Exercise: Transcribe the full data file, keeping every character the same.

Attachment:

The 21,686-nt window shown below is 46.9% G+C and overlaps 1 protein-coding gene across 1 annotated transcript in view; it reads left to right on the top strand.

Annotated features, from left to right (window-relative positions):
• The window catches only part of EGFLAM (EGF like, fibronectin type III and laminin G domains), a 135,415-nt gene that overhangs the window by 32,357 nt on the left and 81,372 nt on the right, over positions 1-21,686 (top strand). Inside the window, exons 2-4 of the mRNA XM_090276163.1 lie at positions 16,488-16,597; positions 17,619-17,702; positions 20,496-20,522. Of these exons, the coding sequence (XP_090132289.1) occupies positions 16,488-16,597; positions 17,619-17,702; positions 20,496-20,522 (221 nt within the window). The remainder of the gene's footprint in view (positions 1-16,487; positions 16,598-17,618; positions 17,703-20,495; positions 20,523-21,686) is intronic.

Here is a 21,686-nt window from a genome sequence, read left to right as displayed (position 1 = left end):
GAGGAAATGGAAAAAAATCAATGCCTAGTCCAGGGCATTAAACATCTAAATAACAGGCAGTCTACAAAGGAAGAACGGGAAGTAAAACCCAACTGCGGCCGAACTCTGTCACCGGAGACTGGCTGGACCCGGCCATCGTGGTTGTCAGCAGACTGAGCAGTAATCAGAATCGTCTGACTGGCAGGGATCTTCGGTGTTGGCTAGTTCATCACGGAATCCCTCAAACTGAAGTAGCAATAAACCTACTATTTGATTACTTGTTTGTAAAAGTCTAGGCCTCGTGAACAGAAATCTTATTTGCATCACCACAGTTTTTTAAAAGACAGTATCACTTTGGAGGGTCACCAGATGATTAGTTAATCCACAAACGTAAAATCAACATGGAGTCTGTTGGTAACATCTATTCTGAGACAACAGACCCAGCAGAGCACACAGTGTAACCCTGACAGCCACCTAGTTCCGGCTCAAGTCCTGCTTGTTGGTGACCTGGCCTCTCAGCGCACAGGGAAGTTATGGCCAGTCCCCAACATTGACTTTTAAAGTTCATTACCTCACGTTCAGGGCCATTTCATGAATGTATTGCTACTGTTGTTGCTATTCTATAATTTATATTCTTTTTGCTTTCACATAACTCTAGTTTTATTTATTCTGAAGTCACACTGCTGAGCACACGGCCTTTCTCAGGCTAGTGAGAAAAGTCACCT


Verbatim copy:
The 21,686-nt window shown below is 46.9% G+C and overlaps 1 protein-coding gene across 1 annotated transcript in view; it reads left to right on the top strand.

Annotated features, from left to right (window-relative positions):
• The window catches only part of EGFLAM (EGF like, fibronectin type III and laminin G domains), a 135,415-nt gene that overhangs the window by 32,357 nt on the left and 81,372 nt on the right, over positions 1-21,686 (top strand). Inside the window, exons 2-4 of the mRNA XM_090276163.1 lie at positions 16,488-16,597; positions 17,619-17,702; positions 20,496-20,522. Of these exons, the coding sequence (XP_090132289.1) occupies positions 16,488-16,597; positions 17,619-17,702; positions 20,496-20,522 (221 nt within the window). The remainder of the gene's footprint in view (positions 1-16,487; positions 16,598-17,618; positions 17,703-20,495; positions 20,523-21,686) is intronic.

Here is a 21,686-nt window from a genome sequence, read left to right as displayed (position 1 = left end):
GAGGAAATGGAAAAAAATCAATGCCTAGTCCAGGGCATTAAACATCTAAATAACAGGCAGTCTACAAAGGAAGAACGGGAAGTAAAACCCAACTGCGGCCGAACTCTGTCACCGGAGACTGGCTGGACCCGGCCATCGTGGTTGTCAGCAGACTGAGCAGTAATCAGAATCGTCTGACTGGCAGGGATCTTCGGTGTTGGCTAGTTCATCACGGAATCCCTCAAACTGAAGTAGCAATAAACCTACTATTTGATTACTTGTTTGTAAAAGTCTAGGCCTCGTGAACAGAAATCTTATTTGCATCACCACAGTTTTTTAAAAGACAGTATCACTTTGGAGGGTCACCAGATGATTAGTTAATCCACAAACGTAAAATCAACATGGAGTCTGTTGGTAACATCTATTCTGAGACAACAGACCCAGCAGAGCACACAGTGTAACCCTGACAGCCACCTAGTTCCGGCTCAAGTCCTGCTTGTTGGTGACCTGGCCTCTCAGCGCACAGGGAAGTTATGGCCAGTCCCCAACATTGACTTTTAAAGTTCATTACCTCACGTTCAGGGCCATTTCATGAATGTATTGCTACTGTTGTTGCTATTCTATAATTTATATTCTTTTTGCTTTCACATAACTCTAGTTTTATTTATTCTGAAGTCACACTGCTGAGCACACGGCCTTTCTCAGGCTAGTGAGAAAAGTCACCT